BY SAM MANUEL
AND BRIAN TAYLOR
WASHINGTON, D.C. - City authorities have stepped up police presence at the Potomac Gardens public housing complex recently following a series of confrontations between members of the Nation of Islam (NOI) Security Agency and some residents.
Under the guise of fighting drug trafficking, police and city officials have imposed restrictive measures on residents of the city's public housing. Residents and visitors are now required to show identification to guards when entering the housing grounds. Several of the complexes have been surrounded by eight-foot iron fences, which also divide the interior grounds, preventing free movement from one section of the complex to another.
A series of confrontations on May 11 ended with an NOI guard being rushed to the hospital with a stab wound in the chest.
The confrontations began when a member of the patrols was struck by an object said to have been thrown by a resident. About 40 mostly young people jeered and yelled at the guards.
Hours later a young man had to be hospitalized for a gash on the back of his head after members of an NOI patrol attempted to "question" him and a friend about the earlier incident. Nation of Islam spokespersons said one of the men drew a gun, but no weapon was reported confiscated.
Police and city officials claim the confrontations resulted from the effectiveness of the patrols in reducing drug use and distribution in the housing complex. "They have just about stopped the drug sales," declared police inspector Clarence Dickerson.
Some residents also support the rent-a-cop patrols. About 20 mostly elderly residents recently held a march around the building complex in support of the NOI guards, saying they had significantly reduced drug-dealing.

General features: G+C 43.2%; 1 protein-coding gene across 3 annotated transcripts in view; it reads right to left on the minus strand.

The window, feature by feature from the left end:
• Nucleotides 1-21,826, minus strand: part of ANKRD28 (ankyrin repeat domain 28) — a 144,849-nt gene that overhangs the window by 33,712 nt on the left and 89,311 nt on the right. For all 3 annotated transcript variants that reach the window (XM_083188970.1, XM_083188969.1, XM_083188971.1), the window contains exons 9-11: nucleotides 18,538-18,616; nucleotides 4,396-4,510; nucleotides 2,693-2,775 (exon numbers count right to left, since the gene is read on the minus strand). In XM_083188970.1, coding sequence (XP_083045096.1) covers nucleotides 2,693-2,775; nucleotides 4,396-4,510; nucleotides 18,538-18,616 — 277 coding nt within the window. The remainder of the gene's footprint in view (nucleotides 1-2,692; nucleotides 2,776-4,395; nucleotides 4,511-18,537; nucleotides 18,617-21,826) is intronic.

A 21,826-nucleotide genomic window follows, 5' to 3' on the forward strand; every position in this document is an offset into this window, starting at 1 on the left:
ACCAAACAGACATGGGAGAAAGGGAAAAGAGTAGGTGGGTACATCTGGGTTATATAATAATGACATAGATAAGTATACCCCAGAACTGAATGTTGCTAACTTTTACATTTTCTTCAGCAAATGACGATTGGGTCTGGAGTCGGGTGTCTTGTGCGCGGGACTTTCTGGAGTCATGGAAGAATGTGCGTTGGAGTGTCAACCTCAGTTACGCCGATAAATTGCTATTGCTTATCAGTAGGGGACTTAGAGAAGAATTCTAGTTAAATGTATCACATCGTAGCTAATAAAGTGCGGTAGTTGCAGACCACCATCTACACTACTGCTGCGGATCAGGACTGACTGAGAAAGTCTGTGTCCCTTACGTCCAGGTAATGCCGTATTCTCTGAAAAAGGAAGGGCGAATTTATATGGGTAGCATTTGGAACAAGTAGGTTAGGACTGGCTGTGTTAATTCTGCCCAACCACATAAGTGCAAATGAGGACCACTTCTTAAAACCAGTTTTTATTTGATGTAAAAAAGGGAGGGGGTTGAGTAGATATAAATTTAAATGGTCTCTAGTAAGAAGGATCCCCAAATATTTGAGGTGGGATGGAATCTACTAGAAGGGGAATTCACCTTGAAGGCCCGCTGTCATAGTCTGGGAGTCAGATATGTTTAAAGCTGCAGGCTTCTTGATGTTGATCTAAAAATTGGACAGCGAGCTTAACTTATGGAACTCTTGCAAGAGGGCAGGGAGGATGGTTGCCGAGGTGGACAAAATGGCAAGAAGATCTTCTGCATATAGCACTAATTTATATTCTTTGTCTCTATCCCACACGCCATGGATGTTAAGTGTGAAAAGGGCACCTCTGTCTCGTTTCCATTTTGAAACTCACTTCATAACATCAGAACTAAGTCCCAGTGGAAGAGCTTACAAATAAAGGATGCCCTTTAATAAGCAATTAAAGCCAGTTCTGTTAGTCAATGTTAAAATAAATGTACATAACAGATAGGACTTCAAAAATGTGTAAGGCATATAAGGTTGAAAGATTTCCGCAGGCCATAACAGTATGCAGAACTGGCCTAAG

But a number of young people at the housing complex charge the NOI guards with abusive conduct. The day following the confrontations two young women who live at Potomac Gardens described the situation. "They instigate conflicts all the time," said one of the women. "Sometimes it is with drug users, but also with people just walking around."
"When they start fights no one is here to expose it," said the other Potomac resident.
The two women also complained that the eight-foot iron fence put up around the complex three years ago is dangerous. "If someone is being chased or there is a fire they can get trapped in the gate and can't get out," one explained and told the story of an elderly resident who died of a heart attack when doctors were delayed in getting to her apartment because they had to go around the fence.
During a press conference outside the housing complex Abdul Arif Muhammad, general counsel for the NOI, charged that the housing complex was a "major distribution and manufacturing point for drugs in the city." He said this information had been obtained by "undercover NOI agents."
Muhammad added that while they have gotten "good" support from police tops, local cops on the scene were hampering their efforts.
Guards from the NOI Security Agency began patrols in the
complex early this month under a 30-day, $30,000 emergency
contract. City public housing officials have extended the
contract through mid-June. Muhammad said the security agency
will vigorously bid for a permanent contract at that time.
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